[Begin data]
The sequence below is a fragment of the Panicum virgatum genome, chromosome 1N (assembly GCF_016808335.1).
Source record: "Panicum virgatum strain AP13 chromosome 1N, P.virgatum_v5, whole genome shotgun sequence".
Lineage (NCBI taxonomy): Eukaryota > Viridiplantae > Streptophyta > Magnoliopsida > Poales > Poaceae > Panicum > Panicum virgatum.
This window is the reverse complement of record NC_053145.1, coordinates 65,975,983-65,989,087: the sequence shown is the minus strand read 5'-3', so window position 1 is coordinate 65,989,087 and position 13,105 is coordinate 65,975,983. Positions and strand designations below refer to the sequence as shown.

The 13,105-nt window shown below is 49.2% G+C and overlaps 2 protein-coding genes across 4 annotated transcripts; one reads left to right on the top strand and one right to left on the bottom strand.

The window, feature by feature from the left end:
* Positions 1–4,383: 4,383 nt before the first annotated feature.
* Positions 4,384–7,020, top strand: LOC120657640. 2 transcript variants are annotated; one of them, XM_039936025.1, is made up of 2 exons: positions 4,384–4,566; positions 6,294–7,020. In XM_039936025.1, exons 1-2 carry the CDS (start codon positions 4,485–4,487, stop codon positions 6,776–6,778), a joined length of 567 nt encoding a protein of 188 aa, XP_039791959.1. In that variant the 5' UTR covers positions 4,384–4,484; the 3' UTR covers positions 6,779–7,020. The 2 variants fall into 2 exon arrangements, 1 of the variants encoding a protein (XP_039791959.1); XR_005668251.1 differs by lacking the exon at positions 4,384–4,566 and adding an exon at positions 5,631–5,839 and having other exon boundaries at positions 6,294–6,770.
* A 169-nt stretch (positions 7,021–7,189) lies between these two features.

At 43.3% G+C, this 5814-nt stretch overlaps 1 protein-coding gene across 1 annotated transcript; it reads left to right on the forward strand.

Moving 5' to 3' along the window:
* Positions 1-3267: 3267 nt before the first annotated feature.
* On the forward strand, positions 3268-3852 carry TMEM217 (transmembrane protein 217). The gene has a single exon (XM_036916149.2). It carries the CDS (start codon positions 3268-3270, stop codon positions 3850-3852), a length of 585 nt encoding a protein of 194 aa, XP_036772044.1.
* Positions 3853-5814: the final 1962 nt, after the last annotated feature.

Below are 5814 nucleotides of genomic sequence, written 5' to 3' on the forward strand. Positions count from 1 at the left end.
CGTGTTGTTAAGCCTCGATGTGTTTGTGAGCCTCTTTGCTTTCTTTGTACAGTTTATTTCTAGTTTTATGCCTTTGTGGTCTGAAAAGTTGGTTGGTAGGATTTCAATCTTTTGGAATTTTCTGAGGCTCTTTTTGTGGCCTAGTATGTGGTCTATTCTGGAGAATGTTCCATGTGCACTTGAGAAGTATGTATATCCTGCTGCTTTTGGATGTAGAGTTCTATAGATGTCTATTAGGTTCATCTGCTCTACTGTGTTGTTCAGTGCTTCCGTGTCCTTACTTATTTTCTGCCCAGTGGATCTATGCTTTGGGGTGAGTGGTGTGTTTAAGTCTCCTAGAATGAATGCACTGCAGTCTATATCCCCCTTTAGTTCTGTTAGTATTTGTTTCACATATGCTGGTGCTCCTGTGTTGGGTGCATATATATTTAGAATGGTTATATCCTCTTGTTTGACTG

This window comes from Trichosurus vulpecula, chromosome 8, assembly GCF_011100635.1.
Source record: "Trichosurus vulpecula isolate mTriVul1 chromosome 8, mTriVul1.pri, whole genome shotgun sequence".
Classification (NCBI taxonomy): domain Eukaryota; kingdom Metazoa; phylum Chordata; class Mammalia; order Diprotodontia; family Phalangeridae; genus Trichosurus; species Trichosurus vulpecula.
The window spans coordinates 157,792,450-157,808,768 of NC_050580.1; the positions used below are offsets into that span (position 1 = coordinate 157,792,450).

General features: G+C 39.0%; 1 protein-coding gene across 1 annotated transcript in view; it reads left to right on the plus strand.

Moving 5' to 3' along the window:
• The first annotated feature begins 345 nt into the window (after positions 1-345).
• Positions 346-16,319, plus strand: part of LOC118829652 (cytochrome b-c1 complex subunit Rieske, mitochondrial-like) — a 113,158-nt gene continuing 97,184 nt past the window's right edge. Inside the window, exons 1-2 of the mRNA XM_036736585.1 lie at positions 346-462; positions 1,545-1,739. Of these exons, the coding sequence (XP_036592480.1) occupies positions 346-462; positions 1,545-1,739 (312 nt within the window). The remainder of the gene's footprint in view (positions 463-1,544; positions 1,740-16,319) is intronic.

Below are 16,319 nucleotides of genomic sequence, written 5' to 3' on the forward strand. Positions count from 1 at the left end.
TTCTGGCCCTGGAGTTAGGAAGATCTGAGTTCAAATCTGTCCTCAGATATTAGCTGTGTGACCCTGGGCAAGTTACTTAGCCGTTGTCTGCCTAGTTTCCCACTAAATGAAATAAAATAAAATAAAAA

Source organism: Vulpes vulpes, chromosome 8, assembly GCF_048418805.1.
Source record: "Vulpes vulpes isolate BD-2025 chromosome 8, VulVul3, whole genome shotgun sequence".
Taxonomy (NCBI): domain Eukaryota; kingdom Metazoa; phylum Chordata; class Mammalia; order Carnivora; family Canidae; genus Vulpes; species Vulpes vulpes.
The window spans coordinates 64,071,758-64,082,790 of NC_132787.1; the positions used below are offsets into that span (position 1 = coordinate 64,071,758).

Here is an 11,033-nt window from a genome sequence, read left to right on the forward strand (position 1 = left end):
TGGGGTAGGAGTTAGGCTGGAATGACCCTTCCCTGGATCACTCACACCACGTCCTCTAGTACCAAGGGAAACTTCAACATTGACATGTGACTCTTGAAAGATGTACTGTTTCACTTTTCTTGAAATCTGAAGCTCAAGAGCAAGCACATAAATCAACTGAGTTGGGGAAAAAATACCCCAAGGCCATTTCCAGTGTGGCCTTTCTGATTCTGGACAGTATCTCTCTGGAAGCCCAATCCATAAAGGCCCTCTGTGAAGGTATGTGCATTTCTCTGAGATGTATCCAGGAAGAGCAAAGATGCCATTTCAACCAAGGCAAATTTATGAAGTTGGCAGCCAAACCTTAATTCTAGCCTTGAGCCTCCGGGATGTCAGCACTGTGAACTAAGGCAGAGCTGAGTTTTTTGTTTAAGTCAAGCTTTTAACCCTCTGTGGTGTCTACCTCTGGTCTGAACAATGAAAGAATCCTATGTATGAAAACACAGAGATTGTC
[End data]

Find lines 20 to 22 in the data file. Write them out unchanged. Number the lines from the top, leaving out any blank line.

The window spans coordinates 157,792,450-157,808,768 of NC_050580.1; the positions used below are offsets into that span (position 1 = coordinate 157,792,450).

General features: G+C 39.0%; 1 protein-coding gene across 1 annotated transcript in view; it reads left to right on the plus strand.

Moving 5' to 3' along the window: